On Monday, July 16, 2001 3:07 PM Randy Smith firstname.lastname@example.org
>Exactly. A very recent news article showed that drug companies
>spend a fraction on reseach of what they spend on advertising.
I don't want to defend the drug companies here, but this does not mean that
the advertizing is not socially useful. For example, it lets people know
about the products. Also, some of the so called ad money went, according to
drug company spokespeople to giving out free samples.
That said, I think the real problem with drug companies is not so much their
budgets or how they divide, but the fact that they basically have a
protected market here in the US. With the FDA and perscription drug laws,
the costs for entry into that market are prohibitively high. Are you
willing to go along with getting rid of these regulations, which only seem
to slow down innovation and drive up costs?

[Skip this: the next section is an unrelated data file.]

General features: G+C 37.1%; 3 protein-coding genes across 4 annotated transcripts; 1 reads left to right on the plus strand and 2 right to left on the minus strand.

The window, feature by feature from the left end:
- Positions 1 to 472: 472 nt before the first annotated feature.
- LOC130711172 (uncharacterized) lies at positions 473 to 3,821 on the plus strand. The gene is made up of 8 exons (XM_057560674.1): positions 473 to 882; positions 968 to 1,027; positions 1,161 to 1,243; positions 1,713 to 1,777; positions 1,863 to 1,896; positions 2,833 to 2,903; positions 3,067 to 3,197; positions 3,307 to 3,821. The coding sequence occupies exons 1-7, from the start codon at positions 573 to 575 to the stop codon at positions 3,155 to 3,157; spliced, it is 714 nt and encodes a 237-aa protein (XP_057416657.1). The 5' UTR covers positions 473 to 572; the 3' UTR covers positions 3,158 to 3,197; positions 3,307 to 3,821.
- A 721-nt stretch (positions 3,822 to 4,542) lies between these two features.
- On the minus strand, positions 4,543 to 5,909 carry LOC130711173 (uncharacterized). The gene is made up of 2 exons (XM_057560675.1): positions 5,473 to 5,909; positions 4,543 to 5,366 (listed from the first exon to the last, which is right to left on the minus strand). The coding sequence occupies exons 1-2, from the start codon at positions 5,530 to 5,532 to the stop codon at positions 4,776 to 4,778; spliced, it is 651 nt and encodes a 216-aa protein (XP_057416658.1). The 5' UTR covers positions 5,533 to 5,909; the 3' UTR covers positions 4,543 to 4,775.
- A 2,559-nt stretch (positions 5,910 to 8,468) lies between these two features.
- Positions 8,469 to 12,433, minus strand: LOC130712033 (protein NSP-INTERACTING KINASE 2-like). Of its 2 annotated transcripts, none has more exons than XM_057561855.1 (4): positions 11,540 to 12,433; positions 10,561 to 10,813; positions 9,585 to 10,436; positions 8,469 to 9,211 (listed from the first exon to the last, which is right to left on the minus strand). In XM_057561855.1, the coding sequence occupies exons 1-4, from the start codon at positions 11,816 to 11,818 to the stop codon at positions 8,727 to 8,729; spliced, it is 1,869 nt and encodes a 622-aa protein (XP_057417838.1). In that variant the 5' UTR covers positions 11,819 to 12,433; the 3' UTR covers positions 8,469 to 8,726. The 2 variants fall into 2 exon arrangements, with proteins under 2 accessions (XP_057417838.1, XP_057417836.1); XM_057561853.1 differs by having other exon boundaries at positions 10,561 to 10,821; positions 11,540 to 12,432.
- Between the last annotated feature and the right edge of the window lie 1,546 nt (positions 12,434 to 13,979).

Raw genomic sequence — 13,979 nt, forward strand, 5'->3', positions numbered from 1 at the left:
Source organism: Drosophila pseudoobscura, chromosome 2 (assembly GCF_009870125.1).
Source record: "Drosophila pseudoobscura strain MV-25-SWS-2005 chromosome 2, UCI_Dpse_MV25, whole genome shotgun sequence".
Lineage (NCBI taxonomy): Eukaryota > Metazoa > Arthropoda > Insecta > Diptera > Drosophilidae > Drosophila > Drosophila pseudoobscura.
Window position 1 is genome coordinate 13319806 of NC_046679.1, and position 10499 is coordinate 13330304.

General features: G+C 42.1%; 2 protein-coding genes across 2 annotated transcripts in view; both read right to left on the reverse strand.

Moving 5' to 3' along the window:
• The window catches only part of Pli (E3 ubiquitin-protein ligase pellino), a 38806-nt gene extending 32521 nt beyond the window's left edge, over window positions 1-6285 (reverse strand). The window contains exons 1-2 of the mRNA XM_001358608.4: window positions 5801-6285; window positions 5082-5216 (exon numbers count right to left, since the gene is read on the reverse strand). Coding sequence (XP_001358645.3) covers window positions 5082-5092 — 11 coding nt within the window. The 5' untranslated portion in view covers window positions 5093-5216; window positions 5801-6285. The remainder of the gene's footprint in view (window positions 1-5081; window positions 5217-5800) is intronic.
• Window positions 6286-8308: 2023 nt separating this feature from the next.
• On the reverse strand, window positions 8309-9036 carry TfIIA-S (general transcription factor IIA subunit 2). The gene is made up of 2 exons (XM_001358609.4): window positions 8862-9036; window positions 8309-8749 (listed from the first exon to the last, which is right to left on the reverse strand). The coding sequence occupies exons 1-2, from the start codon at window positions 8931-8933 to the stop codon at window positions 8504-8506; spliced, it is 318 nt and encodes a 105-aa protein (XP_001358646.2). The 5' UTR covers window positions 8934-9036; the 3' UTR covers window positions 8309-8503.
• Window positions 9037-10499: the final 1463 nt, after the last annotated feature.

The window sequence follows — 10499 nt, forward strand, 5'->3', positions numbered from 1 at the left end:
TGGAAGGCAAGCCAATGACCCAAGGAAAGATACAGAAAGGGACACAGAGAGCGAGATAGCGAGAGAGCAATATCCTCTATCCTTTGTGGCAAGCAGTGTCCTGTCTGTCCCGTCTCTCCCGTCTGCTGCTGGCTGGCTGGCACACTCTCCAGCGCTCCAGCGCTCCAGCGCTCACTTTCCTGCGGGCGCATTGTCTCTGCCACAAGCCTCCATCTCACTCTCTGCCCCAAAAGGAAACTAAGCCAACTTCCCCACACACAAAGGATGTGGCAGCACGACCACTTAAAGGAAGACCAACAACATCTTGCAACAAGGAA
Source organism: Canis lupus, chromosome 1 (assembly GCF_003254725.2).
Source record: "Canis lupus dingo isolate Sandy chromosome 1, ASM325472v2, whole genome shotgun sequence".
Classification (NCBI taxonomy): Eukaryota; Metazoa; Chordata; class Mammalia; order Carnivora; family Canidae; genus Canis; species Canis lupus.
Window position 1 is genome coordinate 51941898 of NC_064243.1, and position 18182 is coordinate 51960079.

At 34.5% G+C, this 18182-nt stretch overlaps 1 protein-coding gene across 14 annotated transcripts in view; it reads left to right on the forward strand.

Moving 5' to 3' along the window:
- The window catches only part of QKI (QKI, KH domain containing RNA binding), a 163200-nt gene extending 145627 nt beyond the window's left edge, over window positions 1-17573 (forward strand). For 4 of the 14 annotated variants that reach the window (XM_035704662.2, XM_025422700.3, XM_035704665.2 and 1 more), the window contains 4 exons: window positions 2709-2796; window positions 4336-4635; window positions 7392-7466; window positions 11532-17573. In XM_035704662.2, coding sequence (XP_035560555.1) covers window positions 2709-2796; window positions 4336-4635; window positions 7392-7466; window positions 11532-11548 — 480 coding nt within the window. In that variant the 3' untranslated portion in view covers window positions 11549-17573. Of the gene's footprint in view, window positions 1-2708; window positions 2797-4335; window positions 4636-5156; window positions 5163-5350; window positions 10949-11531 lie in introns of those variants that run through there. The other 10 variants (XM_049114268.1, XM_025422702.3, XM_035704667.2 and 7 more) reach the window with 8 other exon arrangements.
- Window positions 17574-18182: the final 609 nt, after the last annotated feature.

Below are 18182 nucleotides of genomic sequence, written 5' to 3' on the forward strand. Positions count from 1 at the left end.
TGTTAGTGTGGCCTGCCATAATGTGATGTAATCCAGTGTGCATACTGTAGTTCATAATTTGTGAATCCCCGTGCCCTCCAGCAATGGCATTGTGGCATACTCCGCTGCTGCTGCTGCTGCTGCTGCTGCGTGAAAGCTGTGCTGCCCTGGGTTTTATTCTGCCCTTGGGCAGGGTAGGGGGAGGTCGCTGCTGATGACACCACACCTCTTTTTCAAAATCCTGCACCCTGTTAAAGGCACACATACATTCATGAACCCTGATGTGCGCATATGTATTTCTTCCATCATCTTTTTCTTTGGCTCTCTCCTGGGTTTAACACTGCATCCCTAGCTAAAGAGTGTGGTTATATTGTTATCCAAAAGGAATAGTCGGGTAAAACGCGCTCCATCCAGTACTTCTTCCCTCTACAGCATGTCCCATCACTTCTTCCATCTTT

>There must always be a first step. The main problem is that business
>has planted in the brains of us Americans that the economic indicators
> that indicate good opportunity for business, must also necessarily
>mean that things are good for Americans.
Suggest some measures. I don't think standard of living is the only measure
people go by these days. To be antibusiness or anticapitalist is not
something new. It's been around for a long, long time and has never really
gone out of fashion.
>Slaves are good for businesses. They work rather cheaply. But not
>so good for the slaves...
If that's so, how come slavery isn't practiced more widely today?
Why was the South poor and the North rich before the Civil War?
Why don't we see a lot of business going on in the Sudan, where slavery is
still practiced? It should be an economic powerhouse by that line of
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